Gina LopezLike many others, Eñing lost his businesses during World War II. Undaunted, he moved to Manila, where he soon enough proved he still had his golden touch. In a sort of return to his roots, he bought a two-year-old newspaper called The Manila Chronicle, which became a vehicle for “espousing his nationalist ideals.” He also brought the country into the age of radio and television through Chronicle Broadcasting Network (CBN) and later, Alto Broadcasting System (ABS).
In his 60s, he made one of the most daring moves of his career by buying Meralco from its American owners. With Eñing at the helm of the utility, Filipino managers and engineers had a chance to work alongside their American counterparts. This allowed the Filipinos to learn from the best and later become the best managers and employees themselves.
Beyond the professional benefits and corporate milestones, one driver of the socalled golden age of Meralco was the new owner himself. As company president, the Ilonggo lived up to his people’s reputation for being galante, distinguishing himself as a fount of generosity and goodwill who could not do enough for loyal employees.Don Eñing snapped this photo of Eugenio Jr., Oscar, Presentacion, Manuel and Roberto on their visit to Harvard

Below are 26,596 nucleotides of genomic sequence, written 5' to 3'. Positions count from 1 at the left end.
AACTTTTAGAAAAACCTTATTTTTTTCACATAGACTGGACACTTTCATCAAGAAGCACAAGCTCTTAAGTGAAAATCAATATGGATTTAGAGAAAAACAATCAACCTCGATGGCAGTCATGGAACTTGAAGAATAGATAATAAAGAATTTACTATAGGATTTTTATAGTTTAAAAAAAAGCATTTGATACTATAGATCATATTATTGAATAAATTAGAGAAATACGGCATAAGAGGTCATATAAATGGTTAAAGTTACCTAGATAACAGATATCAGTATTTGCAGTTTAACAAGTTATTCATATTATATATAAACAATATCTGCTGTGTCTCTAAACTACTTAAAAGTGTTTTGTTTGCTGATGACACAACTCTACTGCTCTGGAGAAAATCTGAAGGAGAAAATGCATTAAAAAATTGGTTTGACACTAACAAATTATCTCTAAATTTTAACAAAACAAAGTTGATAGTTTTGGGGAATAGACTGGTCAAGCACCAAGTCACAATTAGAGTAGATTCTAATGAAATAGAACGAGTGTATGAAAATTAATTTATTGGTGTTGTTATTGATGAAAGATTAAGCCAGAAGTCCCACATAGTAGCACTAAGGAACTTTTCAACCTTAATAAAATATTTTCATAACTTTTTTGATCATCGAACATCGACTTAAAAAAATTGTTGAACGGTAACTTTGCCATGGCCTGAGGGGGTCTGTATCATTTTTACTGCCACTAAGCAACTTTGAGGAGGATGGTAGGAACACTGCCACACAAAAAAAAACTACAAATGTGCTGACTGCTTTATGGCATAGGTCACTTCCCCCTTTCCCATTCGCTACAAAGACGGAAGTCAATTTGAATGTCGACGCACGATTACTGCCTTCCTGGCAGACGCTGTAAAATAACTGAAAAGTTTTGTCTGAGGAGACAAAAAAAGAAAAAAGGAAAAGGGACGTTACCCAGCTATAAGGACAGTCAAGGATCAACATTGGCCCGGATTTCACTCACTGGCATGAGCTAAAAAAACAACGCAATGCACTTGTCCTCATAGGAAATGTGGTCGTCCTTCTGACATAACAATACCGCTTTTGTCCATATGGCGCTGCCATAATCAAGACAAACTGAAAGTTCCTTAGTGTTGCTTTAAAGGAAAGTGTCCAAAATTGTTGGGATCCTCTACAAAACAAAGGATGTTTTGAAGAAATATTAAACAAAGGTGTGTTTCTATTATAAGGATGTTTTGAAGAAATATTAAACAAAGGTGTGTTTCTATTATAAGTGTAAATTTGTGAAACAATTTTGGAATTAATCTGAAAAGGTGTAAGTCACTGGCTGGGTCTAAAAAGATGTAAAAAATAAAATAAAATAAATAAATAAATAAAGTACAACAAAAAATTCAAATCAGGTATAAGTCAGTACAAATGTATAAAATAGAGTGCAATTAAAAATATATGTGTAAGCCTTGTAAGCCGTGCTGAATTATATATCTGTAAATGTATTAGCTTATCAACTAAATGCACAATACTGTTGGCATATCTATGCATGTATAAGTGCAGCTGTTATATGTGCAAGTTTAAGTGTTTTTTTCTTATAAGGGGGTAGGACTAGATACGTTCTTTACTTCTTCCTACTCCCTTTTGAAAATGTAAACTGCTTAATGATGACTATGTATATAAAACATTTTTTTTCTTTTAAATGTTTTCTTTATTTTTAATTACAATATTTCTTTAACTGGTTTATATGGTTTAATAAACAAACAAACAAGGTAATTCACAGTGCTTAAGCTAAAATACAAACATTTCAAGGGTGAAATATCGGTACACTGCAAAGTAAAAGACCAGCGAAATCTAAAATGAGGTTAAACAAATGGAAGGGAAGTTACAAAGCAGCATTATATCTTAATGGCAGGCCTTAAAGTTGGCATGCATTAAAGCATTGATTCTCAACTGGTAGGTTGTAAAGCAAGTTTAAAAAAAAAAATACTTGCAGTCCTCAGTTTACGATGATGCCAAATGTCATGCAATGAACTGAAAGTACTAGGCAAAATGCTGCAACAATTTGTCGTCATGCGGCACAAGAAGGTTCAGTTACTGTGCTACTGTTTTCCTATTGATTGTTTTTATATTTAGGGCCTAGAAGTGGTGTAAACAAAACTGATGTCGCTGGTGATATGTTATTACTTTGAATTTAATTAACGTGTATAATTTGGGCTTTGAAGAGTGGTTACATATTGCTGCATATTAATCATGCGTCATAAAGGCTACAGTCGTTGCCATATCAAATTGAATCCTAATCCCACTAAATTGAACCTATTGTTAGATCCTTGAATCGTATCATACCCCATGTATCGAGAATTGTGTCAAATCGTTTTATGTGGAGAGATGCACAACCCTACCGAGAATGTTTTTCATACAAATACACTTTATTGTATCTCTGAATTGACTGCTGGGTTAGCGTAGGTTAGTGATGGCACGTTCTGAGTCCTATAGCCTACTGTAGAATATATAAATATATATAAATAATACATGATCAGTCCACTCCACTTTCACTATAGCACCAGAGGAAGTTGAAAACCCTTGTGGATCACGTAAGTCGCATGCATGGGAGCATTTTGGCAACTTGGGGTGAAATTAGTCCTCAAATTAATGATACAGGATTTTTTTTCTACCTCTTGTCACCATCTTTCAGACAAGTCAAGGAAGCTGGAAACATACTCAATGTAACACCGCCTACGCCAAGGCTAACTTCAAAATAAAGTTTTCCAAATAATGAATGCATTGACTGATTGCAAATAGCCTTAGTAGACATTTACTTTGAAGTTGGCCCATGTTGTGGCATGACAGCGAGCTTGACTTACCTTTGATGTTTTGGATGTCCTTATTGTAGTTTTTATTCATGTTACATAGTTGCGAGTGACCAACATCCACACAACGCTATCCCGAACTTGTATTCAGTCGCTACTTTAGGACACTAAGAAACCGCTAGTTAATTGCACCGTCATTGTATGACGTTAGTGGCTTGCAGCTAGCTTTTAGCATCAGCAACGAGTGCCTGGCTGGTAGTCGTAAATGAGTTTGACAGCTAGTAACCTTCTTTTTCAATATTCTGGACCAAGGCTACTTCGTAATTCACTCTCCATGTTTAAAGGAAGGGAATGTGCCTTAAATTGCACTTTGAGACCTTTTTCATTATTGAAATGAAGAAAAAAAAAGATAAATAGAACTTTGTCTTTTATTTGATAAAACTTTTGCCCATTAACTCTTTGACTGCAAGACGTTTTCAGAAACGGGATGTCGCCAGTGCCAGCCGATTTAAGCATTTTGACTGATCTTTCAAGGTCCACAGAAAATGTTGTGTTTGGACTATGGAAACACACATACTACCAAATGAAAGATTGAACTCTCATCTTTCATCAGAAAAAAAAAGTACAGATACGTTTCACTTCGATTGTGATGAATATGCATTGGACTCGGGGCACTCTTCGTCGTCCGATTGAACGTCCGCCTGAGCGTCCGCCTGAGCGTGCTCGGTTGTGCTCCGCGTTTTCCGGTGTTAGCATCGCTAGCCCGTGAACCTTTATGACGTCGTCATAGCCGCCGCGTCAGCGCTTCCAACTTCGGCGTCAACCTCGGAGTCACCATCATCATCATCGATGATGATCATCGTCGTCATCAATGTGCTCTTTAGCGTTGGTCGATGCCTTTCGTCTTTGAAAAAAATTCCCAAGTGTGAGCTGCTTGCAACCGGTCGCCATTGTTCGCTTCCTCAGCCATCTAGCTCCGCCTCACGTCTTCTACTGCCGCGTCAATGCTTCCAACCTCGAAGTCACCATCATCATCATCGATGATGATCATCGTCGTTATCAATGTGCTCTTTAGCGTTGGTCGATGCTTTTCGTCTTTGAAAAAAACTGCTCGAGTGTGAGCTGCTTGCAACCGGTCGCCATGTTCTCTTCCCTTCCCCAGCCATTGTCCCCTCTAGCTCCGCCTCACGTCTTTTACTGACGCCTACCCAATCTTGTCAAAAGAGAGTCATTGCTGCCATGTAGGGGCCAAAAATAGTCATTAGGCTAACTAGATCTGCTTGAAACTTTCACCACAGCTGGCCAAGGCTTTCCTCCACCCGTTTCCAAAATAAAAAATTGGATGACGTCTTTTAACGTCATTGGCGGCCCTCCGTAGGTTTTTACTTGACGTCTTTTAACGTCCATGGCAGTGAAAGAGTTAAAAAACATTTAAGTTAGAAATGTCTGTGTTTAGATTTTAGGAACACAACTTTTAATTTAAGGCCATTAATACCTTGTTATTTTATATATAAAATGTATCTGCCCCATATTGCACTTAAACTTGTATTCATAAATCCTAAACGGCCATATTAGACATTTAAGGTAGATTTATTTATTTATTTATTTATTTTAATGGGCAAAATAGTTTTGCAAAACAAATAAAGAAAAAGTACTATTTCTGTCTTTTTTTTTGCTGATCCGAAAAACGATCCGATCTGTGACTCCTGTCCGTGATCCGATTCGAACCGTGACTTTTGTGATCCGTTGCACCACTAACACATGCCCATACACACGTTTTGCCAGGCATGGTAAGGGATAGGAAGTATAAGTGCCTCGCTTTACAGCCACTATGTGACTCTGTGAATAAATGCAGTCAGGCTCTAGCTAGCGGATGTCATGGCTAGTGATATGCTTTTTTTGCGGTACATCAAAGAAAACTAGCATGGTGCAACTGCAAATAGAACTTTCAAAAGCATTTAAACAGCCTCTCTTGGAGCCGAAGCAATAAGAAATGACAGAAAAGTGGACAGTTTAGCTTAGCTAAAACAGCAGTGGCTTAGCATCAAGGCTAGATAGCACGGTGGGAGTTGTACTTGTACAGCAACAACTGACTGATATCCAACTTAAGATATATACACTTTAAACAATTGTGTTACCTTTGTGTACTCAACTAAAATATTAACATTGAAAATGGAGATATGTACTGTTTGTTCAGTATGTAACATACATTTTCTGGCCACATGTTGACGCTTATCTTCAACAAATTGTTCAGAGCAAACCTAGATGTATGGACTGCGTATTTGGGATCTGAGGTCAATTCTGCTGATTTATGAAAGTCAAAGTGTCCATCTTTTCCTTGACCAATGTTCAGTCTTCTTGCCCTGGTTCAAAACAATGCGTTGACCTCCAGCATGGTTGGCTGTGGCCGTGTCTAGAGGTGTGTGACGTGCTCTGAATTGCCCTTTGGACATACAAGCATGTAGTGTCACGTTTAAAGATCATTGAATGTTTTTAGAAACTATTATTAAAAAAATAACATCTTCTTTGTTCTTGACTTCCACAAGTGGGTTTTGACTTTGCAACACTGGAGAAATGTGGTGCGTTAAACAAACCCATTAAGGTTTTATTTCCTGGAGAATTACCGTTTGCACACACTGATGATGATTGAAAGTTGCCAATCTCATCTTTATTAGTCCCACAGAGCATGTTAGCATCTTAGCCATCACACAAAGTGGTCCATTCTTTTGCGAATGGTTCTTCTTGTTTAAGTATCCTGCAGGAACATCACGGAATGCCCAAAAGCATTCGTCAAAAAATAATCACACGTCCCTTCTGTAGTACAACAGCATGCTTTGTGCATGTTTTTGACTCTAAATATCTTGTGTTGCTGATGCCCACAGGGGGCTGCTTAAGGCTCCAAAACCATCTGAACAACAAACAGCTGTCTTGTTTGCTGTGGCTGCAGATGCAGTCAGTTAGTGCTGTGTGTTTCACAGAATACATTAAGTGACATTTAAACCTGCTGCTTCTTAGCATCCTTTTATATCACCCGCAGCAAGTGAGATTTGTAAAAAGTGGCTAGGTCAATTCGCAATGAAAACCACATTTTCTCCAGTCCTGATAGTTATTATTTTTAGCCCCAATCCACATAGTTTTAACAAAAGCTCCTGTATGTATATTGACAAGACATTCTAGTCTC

His notable investments in this aspect include an in-house hospital, which was inaugurated only two years after he took over the utility; and a recreation center fitted out with basketball courts, volleyball and tennis courts, and bowling alleys. There were also generous, often unexpected raises and benefits that made the Meralco employee “the best-paid employee in the country.”
Within a few years, Meralco’s various requirements necessitated putting up allied ventures, such as a transformer manufacturing facility, a bank, a pipeline, an oil refinery and a construction firm, further expanding the Lopez empire.
Businessman of the Year
SpeakL-R: Don Eñing is greeted by his younger brother, Vice President Fernando Lopezing before the Business Writers Association of the Philippines which honored him as its Businessman of the Year in the late 1950s, Eñing laid down one of his most famous prescriptions: “We sincerely believe that a greater proportion of the earnings accrued from business should be returned to the people whether this be in the form of foundations, grants, scholarships, hospitals or any other form of social welfare benefits. We consider this a sound policy and a good investment which, in the long run, will pay off because it will mean more business and goodwill for the company and would minimize, if not prevent, the social unrest and disorder which are prevalent nowadays.”